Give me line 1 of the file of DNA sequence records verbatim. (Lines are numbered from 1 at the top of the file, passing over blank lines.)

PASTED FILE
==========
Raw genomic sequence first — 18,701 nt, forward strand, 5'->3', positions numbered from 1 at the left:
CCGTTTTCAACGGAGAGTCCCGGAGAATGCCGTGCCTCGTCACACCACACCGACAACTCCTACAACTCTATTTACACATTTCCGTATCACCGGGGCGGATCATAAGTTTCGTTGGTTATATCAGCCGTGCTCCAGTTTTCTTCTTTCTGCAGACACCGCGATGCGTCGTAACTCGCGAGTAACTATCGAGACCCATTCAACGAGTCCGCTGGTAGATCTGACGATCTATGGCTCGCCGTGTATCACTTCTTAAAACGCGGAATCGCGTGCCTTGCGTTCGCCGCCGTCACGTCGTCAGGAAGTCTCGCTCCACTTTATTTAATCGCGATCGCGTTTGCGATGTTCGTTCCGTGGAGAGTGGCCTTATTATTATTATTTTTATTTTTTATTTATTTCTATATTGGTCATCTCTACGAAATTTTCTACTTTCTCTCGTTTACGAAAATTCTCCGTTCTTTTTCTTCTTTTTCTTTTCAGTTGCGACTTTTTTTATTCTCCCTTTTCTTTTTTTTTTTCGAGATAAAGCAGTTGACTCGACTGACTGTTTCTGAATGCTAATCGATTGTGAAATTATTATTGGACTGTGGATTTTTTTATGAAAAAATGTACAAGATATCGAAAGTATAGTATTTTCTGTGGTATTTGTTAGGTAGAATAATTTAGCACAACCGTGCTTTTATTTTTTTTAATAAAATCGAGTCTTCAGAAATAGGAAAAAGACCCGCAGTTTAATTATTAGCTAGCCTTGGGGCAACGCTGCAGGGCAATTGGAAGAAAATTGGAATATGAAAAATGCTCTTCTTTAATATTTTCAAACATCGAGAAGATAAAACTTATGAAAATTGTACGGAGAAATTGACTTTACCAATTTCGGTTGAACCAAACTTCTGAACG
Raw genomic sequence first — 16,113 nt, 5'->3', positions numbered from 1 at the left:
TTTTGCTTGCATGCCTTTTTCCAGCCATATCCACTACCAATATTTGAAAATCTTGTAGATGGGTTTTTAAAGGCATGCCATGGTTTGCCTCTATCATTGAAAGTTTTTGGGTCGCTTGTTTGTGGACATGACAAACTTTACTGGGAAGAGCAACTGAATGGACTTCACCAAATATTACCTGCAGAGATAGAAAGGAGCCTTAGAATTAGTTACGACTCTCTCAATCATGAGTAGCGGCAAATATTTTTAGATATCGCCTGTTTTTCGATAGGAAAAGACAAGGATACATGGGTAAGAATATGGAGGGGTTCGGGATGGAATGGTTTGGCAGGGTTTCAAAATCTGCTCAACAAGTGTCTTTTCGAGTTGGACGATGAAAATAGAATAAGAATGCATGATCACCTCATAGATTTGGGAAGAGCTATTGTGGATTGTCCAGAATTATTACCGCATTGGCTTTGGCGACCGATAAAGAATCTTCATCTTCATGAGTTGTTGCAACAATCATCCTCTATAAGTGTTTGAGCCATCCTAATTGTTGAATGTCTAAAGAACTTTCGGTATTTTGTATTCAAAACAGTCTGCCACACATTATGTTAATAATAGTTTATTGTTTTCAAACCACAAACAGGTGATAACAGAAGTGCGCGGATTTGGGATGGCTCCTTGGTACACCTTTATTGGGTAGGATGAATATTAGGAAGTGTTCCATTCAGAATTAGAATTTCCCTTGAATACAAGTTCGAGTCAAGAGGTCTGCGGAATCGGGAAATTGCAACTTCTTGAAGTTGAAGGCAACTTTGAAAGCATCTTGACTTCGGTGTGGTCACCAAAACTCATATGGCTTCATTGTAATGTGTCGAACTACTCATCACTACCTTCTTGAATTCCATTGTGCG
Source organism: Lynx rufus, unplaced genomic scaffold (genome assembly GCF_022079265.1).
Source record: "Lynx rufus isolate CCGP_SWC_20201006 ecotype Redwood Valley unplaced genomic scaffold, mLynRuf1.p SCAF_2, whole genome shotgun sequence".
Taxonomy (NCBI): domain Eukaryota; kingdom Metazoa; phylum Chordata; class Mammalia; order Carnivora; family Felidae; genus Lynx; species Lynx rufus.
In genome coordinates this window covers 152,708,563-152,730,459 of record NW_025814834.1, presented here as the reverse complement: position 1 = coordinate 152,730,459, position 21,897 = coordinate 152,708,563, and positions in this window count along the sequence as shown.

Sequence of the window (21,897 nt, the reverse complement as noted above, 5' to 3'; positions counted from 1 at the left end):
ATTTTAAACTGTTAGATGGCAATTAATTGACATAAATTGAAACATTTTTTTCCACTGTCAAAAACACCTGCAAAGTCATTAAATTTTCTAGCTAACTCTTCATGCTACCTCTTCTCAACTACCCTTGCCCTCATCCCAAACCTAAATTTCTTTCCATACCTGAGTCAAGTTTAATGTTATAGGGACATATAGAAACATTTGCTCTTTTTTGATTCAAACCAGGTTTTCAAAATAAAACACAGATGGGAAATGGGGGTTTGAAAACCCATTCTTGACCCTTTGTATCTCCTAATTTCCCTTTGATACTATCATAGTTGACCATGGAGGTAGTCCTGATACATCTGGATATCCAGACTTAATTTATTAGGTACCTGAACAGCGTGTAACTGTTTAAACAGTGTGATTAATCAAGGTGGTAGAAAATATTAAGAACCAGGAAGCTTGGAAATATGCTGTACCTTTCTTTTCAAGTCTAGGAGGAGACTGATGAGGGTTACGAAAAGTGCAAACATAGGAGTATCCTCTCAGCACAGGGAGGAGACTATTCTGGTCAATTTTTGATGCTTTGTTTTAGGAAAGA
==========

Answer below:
Raw genomic sequence first — 18,701 nt, forward strand, 5'->3', positions numbered from 1 at the left: